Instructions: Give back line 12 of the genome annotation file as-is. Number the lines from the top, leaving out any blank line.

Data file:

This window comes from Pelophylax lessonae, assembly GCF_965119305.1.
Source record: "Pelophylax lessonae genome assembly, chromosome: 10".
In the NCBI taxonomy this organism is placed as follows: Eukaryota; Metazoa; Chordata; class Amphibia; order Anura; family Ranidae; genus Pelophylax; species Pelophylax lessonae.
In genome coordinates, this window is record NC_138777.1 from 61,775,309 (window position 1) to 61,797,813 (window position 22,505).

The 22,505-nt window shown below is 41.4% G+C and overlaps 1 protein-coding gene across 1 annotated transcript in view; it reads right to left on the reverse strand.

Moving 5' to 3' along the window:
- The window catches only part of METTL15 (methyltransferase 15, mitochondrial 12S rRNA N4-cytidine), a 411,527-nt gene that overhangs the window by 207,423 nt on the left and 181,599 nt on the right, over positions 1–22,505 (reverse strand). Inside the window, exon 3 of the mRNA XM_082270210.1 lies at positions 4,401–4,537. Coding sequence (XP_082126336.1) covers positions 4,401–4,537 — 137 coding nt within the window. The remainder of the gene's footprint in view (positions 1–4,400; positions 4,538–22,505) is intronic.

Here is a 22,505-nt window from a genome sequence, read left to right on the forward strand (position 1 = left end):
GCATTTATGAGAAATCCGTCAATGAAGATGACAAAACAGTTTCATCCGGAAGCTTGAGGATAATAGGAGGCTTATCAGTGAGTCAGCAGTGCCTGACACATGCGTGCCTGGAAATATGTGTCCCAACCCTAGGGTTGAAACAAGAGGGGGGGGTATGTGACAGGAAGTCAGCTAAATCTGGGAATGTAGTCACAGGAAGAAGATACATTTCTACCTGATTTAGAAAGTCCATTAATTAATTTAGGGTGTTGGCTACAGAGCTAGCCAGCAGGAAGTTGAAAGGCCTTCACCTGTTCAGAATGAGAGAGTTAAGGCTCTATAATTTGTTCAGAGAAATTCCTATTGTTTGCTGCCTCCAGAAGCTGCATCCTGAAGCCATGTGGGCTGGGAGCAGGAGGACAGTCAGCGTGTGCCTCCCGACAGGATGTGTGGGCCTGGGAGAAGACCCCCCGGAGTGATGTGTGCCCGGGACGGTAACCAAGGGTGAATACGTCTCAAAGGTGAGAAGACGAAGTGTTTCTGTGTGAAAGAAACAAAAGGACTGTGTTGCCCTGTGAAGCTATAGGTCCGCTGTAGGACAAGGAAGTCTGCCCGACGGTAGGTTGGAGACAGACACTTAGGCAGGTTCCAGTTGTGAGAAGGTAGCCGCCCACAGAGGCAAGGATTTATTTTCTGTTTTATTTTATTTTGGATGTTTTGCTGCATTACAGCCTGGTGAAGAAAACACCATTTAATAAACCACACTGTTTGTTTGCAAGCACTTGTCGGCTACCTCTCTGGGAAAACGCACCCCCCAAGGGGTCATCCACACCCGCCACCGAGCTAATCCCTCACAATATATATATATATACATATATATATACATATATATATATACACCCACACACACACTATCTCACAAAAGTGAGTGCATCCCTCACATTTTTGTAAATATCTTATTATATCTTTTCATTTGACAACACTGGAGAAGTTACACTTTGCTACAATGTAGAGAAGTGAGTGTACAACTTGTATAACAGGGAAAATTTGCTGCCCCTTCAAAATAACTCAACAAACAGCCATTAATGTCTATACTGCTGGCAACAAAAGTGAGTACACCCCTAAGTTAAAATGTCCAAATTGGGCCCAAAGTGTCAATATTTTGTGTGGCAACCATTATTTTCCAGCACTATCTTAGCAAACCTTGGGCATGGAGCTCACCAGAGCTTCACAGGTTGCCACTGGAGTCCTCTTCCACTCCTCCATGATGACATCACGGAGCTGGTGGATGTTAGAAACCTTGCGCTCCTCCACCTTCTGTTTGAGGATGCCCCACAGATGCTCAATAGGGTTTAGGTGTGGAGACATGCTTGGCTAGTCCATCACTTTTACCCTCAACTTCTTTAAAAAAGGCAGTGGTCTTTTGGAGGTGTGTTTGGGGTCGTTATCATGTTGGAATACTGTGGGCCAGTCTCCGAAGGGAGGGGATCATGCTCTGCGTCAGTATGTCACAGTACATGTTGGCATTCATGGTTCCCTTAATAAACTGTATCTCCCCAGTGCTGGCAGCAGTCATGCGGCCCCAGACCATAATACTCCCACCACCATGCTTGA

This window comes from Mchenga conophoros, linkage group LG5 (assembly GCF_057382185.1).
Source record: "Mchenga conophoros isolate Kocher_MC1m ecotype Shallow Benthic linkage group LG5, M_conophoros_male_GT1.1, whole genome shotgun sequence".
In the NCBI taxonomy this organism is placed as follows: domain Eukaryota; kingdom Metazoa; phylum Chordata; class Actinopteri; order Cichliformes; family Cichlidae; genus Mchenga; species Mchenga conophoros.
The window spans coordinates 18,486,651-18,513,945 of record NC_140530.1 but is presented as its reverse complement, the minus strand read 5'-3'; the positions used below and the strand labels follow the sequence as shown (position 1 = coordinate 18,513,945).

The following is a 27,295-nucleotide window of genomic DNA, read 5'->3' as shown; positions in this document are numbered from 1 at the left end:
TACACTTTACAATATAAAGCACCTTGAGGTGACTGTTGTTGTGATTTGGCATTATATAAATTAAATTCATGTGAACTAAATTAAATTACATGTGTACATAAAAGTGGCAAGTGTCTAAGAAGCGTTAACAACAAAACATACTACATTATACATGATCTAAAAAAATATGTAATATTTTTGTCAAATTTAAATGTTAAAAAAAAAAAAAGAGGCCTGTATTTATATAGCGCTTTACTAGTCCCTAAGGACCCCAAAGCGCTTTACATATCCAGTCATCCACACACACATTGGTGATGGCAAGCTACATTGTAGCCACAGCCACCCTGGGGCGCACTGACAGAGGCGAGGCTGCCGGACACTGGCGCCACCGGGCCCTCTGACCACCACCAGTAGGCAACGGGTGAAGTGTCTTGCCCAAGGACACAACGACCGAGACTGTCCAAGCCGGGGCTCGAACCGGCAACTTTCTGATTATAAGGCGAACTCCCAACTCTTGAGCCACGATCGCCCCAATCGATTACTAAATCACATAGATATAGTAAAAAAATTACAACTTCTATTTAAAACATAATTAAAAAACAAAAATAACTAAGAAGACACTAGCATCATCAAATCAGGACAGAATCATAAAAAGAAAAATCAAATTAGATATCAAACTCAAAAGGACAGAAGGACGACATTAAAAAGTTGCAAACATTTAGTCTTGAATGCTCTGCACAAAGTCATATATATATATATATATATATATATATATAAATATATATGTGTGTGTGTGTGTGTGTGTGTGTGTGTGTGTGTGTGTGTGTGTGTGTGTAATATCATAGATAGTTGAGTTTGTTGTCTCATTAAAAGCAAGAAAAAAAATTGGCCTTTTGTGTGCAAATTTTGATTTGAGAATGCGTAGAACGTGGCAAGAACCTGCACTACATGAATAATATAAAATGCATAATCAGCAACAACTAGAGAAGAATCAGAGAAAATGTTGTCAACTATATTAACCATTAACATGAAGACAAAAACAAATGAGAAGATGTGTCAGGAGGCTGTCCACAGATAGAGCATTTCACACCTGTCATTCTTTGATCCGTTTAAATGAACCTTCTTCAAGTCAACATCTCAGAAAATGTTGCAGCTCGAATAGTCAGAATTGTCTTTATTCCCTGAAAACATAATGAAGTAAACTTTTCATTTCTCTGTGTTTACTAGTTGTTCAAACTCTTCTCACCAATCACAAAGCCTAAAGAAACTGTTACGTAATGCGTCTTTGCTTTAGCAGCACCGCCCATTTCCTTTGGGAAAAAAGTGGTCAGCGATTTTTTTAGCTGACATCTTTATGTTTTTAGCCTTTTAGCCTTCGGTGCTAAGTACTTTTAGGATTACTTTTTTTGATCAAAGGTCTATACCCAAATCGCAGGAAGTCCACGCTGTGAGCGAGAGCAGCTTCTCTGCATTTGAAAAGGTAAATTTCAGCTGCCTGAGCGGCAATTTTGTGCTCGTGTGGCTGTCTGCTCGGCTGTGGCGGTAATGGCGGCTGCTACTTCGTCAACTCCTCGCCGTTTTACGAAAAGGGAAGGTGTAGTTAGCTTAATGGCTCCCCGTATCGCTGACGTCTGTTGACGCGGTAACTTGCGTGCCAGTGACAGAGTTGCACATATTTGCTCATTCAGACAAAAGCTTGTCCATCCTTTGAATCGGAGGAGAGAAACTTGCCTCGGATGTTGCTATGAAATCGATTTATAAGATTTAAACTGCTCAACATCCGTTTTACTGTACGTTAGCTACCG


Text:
In the NCBI taxonomy this organism is placed as follows: domain Eukaryota; kingdom Metazoa; phylum Chordata; class Actinopteri; order Cichliformes; family Cichlidae; genus Mchenga; species Mchenga conophoros.